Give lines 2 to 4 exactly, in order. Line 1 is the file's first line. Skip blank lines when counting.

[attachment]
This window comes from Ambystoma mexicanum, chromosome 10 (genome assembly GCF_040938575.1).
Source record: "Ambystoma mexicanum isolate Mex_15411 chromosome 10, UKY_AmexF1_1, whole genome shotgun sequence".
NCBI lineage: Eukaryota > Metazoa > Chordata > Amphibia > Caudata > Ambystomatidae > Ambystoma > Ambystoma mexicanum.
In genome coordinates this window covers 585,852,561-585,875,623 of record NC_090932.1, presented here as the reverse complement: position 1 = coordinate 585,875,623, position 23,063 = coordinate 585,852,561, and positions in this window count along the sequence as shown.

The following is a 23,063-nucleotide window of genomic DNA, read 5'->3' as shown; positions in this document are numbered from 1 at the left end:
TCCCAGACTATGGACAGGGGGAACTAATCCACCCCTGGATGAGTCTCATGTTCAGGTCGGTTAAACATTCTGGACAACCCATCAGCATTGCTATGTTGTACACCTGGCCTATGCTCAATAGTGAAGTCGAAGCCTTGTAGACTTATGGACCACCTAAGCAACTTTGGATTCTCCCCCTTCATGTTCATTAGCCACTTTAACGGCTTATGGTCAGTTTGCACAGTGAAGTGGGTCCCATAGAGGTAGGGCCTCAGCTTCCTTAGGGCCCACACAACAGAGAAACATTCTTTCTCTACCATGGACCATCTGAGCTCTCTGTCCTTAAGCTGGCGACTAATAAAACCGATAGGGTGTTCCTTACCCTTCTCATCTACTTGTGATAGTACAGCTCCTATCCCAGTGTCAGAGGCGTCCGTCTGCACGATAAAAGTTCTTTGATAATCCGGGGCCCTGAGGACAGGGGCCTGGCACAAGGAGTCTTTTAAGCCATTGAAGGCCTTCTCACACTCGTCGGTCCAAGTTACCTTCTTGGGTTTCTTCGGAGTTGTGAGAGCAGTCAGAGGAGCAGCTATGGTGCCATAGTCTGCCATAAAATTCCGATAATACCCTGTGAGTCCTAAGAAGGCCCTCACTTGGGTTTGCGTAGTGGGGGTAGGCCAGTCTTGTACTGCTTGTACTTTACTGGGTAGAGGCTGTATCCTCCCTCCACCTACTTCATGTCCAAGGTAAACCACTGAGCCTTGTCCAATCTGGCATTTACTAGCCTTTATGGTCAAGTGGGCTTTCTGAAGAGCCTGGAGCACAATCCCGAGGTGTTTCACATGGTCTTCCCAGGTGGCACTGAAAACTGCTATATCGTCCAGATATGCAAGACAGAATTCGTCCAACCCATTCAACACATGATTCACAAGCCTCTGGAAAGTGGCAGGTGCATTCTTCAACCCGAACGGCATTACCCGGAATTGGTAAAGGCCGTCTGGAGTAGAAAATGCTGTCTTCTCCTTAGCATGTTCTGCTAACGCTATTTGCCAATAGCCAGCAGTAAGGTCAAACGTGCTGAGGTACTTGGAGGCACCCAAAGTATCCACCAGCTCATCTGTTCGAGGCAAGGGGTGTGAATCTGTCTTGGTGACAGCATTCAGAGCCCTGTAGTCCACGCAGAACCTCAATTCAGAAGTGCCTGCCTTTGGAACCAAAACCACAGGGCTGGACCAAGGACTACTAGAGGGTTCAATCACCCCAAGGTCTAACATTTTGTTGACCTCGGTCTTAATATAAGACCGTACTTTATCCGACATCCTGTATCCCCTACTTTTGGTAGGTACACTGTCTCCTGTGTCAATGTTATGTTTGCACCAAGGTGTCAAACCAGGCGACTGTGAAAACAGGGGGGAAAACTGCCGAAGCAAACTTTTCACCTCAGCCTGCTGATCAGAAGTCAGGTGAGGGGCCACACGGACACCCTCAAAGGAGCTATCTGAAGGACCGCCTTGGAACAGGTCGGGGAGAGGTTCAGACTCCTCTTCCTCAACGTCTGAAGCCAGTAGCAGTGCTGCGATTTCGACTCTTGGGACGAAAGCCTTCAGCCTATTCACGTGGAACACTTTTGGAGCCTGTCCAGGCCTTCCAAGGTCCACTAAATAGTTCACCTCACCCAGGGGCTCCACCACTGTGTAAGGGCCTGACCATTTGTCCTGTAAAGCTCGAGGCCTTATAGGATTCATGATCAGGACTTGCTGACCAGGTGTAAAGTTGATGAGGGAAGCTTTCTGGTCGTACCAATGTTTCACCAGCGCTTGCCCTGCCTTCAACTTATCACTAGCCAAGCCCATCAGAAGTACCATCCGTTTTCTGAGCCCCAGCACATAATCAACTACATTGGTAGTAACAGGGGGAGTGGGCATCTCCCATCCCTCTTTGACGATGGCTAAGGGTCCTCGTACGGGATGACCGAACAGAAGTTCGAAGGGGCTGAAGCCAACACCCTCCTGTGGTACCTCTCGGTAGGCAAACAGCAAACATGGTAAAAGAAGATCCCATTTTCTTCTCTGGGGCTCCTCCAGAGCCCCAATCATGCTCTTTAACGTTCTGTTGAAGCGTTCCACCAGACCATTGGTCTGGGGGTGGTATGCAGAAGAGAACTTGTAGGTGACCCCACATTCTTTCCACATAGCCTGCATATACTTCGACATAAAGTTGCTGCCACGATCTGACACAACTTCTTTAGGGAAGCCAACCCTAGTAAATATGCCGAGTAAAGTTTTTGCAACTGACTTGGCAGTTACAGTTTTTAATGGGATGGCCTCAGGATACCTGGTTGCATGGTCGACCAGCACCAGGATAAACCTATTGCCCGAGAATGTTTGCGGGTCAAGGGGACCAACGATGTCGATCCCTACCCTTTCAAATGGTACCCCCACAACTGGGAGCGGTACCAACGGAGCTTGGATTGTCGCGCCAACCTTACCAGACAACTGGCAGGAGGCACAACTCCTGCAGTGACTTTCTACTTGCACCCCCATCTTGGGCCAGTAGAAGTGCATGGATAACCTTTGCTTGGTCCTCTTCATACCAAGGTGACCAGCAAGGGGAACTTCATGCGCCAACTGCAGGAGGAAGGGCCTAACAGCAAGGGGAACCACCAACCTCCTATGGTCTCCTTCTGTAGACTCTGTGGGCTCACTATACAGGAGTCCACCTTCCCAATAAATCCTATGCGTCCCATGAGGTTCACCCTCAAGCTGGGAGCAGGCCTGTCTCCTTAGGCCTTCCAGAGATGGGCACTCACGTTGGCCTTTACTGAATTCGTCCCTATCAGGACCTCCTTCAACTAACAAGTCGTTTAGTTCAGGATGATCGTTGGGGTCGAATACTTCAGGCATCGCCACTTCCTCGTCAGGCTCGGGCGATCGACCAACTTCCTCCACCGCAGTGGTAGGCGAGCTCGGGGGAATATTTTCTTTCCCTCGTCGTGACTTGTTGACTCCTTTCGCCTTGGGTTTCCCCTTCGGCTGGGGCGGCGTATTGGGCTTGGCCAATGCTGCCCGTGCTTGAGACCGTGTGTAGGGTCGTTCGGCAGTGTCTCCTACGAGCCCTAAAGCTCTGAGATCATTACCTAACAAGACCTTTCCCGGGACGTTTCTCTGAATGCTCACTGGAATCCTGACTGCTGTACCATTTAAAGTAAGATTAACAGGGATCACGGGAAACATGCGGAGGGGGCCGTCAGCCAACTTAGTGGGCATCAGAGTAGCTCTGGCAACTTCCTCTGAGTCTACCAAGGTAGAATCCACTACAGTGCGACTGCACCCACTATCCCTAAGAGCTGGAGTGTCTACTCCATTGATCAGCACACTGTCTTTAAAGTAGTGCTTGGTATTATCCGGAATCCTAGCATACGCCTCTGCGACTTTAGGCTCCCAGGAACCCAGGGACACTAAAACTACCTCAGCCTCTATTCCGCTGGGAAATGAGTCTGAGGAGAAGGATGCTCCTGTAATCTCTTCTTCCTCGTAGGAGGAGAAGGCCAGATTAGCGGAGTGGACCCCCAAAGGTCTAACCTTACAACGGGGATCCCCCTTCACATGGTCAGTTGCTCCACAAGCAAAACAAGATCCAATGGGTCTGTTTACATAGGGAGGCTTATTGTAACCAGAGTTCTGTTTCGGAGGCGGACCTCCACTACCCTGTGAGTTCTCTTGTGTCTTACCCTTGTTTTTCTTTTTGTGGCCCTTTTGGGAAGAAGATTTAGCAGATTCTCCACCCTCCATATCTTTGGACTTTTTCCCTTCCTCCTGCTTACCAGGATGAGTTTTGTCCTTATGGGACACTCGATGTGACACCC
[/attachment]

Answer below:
Source record: "Ambystoma mexicanum isolate Mex_15411 chromosome 10, UKY_AmexF1_1, whole genome shotgun sequence".
NCBI lineage: Eukaryota > Metazoa > Chordata > Amphibia > Caudata > Ambystomatidae > Ambystoma > Ambystoma mexicanum.
In genome coordinates this window covers 585,852,561-585,875,623 of record NC_090932.1, presented here as the reverse complement: position 1 = coordinate 585,875,623, position 23,063 = coordinate 585,852,561, and positions in this window count along the sequence as shown.